Gastrointestinal (GI Disease)
Why do some gastrointestinal diseases increase the risk for osteoporosis?
Studies have found an increased risk of bone loss and fractures (broken bones) in individuals with certain gastrointestinal (GI) diseases. People with GI diseases may be at increased risk for osteoporosis for many of the following reasons.
- The inflammatory process- Natural chemicals in the body that are related to intestinal inflammation in inflammatory bowel disease and probably also in celiac disease are known to increase bone breakdown.
- Malnutrition- Malabsorption of vitamin D, calcium, magnesium, possibly vitamin K, and other nutrients may contribute to bone loss in patients with GI disease.Excessive thinness is also considered an important risk factor for hip fracture.
- Weight loss- Loss of weight that may occur as a result of many GI diseases can be an important factor in reducing bone mass. Excessive thinness is also considered an important risk factor for hip fracture.
- Longterm use of certain medications that can cause bone loss – Steroid medications (such as cortisone or prednisone) taken for more than three months may be prescribed and necessary to treat GI diseases.
- Lifestyle factors- Sometimes chronic GI conditions and or the medications used to treat the conditions may increase fatigue and the likelihood of inactivity. A sedentary lifestyle increases the risk for bone loss. In all populations, smoking increases the risk for osteoporosis and related fractures.
What gastrointestinal conditions increase the risk of low bone mineral density?
A low bone mineral density compared to the general population has been reported among patients with certain GI conditions:
- removal of the stomach (gastrectomy) and bariatric surgery
- celiac disease
- Crohn’s disease
- ulcerative colitis
The likelihood of bone loss is potentially greater among older adults with the above GI conditions. In some older adults with GI disease, age-related bone loss along with low bone mineral density compared to the general population, may lead to osteoporosis.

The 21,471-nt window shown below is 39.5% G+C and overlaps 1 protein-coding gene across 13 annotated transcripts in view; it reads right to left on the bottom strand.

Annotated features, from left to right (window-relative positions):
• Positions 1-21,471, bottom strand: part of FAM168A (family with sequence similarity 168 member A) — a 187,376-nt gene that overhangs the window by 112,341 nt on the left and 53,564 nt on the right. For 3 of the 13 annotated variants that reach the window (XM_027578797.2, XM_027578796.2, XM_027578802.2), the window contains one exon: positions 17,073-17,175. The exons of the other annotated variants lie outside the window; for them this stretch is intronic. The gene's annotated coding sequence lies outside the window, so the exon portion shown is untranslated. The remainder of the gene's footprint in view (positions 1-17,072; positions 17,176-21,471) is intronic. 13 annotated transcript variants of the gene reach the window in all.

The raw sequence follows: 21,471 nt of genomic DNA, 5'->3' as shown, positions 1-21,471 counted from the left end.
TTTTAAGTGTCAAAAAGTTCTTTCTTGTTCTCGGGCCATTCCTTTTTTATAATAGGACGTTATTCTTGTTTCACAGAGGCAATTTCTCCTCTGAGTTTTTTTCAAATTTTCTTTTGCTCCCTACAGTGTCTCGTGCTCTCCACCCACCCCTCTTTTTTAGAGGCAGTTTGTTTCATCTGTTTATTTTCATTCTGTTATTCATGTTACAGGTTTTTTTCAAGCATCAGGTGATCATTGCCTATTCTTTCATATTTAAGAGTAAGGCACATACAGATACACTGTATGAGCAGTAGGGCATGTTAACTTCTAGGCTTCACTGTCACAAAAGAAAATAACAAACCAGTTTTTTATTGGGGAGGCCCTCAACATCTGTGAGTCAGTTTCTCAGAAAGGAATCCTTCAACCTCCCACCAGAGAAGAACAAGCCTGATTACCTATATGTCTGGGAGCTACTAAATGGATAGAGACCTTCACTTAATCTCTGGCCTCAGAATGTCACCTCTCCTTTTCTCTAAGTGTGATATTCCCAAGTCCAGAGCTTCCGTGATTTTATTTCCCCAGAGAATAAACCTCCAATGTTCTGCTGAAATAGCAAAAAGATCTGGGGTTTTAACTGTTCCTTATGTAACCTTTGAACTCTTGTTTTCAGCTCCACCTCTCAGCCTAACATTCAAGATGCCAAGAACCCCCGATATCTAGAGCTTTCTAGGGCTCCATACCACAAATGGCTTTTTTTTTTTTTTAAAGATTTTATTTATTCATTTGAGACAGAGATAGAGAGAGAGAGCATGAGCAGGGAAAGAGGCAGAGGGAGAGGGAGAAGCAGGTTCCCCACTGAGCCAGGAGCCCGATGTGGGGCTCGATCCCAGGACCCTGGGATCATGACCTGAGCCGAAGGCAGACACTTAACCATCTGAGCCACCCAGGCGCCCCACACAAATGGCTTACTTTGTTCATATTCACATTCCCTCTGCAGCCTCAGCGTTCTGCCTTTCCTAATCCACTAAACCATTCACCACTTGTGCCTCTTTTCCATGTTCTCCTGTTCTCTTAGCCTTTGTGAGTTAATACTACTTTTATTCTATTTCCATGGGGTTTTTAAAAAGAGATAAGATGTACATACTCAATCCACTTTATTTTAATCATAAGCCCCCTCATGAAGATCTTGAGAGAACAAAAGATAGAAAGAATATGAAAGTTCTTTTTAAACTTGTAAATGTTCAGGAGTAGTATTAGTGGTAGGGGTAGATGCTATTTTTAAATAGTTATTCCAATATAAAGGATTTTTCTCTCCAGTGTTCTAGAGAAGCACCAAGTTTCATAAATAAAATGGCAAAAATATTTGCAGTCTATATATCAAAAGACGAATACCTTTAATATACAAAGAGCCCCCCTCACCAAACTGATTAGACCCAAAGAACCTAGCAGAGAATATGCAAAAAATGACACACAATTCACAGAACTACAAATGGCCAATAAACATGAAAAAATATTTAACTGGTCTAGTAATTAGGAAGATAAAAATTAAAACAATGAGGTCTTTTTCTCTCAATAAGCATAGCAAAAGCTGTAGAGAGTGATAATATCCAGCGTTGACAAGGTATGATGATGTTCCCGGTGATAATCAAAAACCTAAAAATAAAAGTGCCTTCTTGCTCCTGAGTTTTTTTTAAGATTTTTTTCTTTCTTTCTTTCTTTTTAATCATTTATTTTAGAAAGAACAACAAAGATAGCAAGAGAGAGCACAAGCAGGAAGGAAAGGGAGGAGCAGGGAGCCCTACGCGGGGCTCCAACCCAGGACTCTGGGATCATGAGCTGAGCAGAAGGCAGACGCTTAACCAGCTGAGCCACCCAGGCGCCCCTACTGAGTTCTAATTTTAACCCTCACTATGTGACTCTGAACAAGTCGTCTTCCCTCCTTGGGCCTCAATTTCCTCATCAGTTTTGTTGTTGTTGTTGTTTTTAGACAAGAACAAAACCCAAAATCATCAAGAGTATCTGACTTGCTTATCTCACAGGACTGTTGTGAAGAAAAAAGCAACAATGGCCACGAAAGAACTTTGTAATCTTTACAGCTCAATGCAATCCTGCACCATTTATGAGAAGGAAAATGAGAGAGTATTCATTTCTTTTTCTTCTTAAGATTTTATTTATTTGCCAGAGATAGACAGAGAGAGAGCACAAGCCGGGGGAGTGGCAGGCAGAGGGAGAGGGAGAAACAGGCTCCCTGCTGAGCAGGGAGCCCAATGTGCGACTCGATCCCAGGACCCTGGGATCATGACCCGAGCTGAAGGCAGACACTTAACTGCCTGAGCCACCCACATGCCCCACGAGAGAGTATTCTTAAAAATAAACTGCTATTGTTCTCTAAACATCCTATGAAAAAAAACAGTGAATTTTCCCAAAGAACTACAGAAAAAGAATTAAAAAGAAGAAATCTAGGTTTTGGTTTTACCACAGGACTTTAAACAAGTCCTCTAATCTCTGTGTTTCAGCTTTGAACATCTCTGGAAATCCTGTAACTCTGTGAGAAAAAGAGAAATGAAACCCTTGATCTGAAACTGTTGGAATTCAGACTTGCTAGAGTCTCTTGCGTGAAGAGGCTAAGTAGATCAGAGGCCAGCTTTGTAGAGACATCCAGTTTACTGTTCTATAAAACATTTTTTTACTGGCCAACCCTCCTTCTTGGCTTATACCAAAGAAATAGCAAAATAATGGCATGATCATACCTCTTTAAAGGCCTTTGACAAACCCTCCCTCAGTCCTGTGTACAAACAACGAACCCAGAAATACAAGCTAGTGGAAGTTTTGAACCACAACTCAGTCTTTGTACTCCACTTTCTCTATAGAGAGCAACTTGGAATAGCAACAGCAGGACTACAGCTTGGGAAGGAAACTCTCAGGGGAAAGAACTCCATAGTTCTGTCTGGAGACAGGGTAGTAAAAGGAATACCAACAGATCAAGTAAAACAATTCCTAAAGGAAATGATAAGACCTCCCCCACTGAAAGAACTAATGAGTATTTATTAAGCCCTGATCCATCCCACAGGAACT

How can I reduce my risk for broken bones if I have GI disease?
- The treatment of your intestinal disorder is the most important step to prevent bone loss and osteoporosis. Consult with your healthcare provider to find out the best way to manage your GI disease.The treatment of your intestinal disorder is the most important step to prevent bone loss and osteoporosis. Consult with your healthcare provider to find out the best way to manage your GI disease.
- If you take chronic steroid medications, it is important to speak to your healthcare provider about how to best manage your gastrointestinal disease and at the same time be on the lowest possible dose of steroid medication for the shortest period of time possible.Men or women who are planning to use, currently use, or have a history of using long-term steroid medications (for more than 3 months)
- It is important to identify people at the highest risk for fracture. The best predictors for fracture among individuals with GI diseases include active inflammatory bowel disease, long-term use of steroid medications, history of a previous osteoporosis-related fracture, low bone density, and an increased risk for falling.
- A bone mineral density (BMD) test using dual x-ray absorptiometry (DXA) is used by healthcare providers to diagnose osteoporosis before a fracture occurs, determine the need for osteoporosis treatment, and help monitor the response to osteoporosis medications. It is important to speak to your healthcare provider to find out when the right time is for you to have a BMD test.